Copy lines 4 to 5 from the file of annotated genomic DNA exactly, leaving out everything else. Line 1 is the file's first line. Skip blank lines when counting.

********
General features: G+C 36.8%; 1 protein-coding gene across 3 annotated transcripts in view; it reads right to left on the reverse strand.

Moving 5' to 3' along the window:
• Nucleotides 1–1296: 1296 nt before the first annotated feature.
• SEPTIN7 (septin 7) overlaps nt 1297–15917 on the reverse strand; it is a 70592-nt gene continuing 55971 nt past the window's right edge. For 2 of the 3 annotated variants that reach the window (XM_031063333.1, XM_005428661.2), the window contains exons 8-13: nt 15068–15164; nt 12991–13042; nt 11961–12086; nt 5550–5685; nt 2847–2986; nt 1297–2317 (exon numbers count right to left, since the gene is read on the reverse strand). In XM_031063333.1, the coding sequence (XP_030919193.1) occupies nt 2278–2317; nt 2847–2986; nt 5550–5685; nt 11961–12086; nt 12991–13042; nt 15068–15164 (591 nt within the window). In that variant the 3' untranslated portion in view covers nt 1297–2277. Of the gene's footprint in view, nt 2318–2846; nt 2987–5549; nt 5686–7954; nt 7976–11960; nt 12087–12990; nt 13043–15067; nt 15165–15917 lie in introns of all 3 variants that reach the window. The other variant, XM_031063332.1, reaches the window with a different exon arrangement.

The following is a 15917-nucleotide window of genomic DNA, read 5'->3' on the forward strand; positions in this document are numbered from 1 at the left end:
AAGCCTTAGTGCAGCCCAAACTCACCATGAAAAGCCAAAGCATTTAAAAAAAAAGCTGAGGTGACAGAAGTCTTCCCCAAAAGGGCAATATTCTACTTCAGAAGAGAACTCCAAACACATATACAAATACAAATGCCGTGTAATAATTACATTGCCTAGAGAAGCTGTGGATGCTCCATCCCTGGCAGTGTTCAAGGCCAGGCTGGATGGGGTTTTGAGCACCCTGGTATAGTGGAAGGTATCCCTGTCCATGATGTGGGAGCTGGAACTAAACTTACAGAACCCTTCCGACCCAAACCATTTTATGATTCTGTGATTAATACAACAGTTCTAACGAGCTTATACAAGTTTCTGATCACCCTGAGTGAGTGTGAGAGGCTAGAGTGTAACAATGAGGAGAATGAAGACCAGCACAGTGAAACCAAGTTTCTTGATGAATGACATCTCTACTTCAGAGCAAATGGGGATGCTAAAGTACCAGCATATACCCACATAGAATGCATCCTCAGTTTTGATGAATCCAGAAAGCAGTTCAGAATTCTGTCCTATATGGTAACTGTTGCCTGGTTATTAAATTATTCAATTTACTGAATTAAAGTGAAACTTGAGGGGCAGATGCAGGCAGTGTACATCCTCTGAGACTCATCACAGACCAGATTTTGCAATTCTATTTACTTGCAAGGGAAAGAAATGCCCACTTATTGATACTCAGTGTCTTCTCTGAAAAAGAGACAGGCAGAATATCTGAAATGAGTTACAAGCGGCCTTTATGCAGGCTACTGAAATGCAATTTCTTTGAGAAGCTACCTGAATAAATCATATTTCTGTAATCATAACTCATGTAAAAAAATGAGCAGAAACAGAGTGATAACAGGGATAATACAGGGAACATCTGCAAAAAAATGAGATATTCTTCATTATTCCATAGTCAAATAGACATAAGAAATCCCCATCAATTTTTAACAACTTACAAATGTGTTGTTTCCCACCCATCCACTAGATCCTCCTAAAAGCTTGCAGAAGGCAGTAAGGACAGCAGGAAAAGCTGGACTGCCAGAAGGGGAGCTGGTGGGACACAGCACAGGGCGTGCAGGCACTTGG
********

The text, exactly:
• SEPTIN7 (septin 7) overlaps nt 1297–15917 on the reverse strand; it is a 70592-nt gene continuing 55971 nt past the window's right edge. For 2 of the 3 annotated variants that reach the window (XM_031063333.1, XM_005428661.2), the window contains exons 8-13: nt 15068–15164; nt 12991–13042; nt 11961–12086; nt 5550–5685; nt 2847–2986; nt 1297–2317 (exon numbers count right to left, since the gene is read on the reverse strand). In XM_031063333.1, the coding sequence (XP_030919193.1) occupies nt 2278–2317; nt 2847–2986; nt 5550–5685; nt 11961–12086; nt 12991–13042; nt 15068–15164 (591 nt within the window). In that variant the 3' untranslated portion in view covers nt 1297–2277. Of the gene's footprint in view, nt 2318–2846; nt 2987–5549; nt 5686–7954; nt 7976–11960; nt 12087–12990; nt 13043–15067; nt 15165–15917 lie in introns of all 3 variants that reach the window. The other variant, XM_031063332.1, reaches the window with a different exon arrangement.

The following is a 15917-nucleotide window of genomic DNA, read 5'->3' on the forward strand; positions in this document are numbered from 1 at the left end: